Ngaruawahia fire chief Karl Lapwood has been honoured with a Queens Service Medal.

Determination to keep the North Waikato safe has led to a Queen's Service Medal for Ngaruawahia Volunteer Fire Brigade Chief Karl Lapwood.


After more than two decades in the fire service, it was an unexpected honour.


"I was very much humbled that people thought I was deserved of it," he said. 


He spent 18 years with the Huntly crew before moving on to Ngaruawahia in 2012, as well as Waikato Operational Support.


Some of his accolades include leading the initiative to establish the Huntly Emergency Services Trust in 2000, a collective that raised more that $100,000 for a new rescue boat to increase water safety on the Waikato River. 


But behind Lapwood  and his years of experience was a force of family, staff, colleagues and an entire community that helped keep the brigades running.


"My business partners, my staff, colleagues here at the stations, they deserved a share of it."


Before selling his company Huntly Joinery, Lapwood employed five volunteer fire fighters.


"It is a drag on your business but you do what you do for your community."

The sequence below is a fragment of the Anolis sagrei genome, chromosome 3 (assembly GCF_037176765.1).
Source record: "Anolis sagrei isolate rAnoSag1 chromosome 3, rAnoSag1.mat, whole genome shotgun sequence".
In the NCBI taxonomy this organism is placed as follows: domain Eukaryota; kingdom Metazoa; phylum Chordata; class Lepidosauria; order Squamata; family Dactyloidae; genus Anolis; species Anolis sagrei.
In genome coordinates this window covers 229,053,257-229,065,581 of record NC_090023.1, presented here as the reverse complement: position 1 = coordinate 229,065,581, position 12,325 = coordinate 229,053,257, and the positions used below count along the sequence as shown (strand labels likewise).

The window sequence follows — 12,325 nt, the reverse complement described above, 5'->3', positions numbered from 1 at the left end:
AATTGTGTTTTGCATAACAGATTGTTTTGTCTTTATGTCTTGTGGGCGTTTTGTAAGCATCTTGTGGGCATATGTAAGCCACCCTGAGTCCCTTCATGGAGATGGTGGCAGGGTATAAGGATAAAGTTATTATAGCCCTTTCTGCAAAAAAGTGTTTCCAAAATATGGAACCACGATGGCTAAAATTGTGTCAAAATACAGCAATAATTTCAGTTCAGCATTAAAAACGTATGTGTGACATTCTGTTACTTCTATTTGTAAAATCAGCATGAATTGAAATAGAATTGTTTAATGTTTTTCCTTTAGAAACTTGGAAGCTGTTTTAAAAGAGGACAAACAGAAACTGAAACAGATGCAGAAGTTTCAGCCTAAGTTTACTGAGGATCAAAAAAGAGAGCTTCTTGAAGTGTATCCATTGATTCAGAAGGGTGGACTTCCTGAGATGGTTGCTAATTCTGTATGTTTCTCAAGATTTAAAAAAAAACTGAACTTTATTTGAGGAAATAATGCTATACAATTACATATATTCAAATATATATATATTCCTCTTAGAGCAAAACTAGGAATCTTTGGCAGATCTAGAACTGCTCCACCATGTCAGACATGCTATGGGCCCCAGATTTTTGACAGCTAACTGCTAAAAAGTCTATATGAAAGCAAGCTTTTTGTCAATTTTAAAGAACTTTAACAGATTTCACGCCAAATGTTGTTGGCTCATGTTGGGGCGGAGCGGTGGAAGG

In 2012 upon joining the Ngaruawahia crew, he managed to recruit more volunteers for the struggling brigade which now boasts a 28-strong crew.


And of course there's no forgetting his number one supporter, wife Janice who stands by his side despite keeping up with both roles and his full time job. 


Born and bred in the North Waikato, Lapwood has a firm belief of giving back to where he grew up.


While none of his family were involved in the service, his memories of the fire brigade date back to his youth. 


"I lived so close to the station so I used to hear the siren... as a kid I certainly remember that, it used to petrify me."


Some of those fears are good though, as it's a way to understand the risks firefighters come across, he said. 


"Volunteer fire fighters are born out of tragedies in your community, you want to be better at your job, make it better so people are safer.


"Firefighters in general across the country adapt to their community."


That drive has meant the brigade was constantly looking for ways to have crucial equipment to support the crew, Lapwood said.


Lapwood will receive the medal at a special presentation for recipients later in the year. 

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